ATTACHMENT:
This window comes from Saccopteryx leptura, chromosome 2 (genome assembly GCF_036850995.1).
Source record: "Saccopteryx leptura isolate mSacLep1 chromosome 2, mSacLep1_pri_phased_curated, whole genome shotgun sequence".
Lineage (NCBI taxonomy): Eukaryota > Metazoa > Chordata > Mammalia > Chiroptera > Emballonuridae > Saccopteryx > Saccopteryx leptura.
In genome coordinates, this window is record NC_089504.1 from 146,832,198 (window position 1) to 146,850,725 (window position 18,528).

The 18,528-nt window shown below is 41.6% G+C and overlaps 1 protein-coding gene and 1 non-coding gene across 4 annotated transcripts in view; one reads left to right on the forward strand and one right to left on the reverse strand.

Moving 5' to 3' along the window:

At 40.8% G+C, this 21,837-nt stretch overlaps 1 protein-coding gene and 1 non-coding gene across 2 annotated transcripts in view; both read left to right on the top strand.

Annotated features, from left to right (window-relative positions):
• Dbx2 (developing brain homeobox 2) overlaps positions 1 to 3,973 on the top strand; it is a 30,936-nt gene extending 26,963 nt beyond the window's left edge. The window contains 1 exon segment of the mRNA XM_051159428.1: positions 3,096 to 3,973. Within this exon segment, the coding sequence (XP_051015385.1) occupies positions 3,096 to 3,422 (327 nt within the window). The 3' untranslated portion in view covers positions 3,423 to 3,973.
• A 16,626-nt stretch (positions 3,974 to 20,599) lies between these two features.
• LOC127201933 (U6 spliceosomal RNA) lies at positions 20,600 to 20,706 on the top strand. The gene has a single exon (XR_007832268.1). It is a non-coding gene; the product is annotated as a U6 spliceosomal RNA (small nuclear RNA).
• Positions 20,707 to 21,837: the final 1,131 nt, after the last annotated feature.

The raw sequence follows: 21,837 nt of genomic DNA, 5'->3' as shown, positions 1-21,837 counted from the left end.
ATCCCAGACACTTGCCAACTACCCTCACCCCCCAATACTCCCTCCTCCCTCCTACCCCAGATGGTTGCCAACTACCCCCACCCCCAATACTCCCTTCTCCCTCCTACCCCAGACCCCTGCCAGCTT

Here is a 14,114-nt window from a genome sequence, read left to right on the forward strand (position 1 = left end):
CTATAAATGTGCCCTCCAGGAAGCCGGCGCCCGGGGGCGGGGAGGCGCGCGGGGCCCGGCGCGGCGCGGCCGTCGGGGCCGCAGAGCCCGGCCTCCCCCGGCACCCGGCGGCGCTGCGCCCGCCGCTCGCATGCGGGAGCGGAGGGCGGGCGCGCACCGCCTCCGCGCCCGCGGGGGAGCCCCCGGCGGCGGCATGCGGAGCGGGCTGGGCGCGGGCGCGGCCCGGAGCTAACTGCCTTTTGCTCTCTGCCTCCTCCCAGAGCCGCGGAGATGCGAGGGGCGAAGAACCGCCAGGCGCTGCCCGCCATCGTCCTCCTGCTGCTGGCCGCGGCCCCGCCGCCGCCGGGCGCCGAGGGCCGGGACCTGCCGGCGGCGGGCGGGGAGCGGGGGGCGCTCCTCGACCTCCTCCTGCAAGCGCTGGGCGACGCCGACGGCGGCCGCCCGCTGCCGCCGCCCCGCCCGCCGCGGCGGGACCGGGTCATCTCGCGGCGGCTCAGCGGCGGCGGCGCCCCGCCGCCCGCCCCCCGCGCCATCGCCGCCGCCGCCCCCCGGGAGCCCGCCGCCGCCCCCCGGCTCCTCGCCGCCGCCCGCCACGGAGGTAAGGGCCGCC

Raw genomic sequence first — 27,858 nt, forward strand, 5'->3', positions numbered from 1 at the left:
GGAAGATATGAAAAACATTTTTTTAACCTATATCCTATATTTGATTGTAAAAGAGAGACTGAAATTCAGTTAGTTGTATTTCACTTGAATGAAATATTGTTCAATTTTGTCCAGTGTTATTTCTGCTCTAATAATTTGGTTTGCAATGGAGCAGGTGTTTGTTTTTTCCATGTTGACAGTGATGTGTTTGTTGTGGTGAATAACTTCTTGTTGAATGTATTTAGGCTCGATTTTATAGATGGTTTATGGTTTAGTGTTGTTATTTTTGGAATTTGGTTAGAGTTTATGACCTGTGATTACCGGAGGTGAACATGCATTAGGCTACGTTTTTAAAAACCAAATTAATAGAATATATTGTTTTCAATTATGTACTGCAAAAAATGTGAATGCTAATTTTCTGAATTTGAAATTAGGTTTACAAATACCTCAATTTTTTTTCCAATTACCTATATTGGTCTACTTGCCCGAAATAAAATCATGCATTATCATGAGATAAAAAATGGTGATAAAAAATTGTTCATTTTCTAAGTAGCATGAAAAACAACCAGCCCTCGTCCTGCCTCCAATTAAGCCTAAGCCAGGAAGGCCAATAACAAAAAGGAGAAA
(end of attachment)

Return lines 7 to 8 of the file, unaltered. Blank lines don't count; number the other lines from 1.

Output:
At 40.8% G+C, this 21,837-nt stretch overlaps 1 protein-coding gene and 1 non-coding gene across 2 annotated transcripts in view; both read left to right on the top strand.

Annotated features, from left to right (window-relative positions):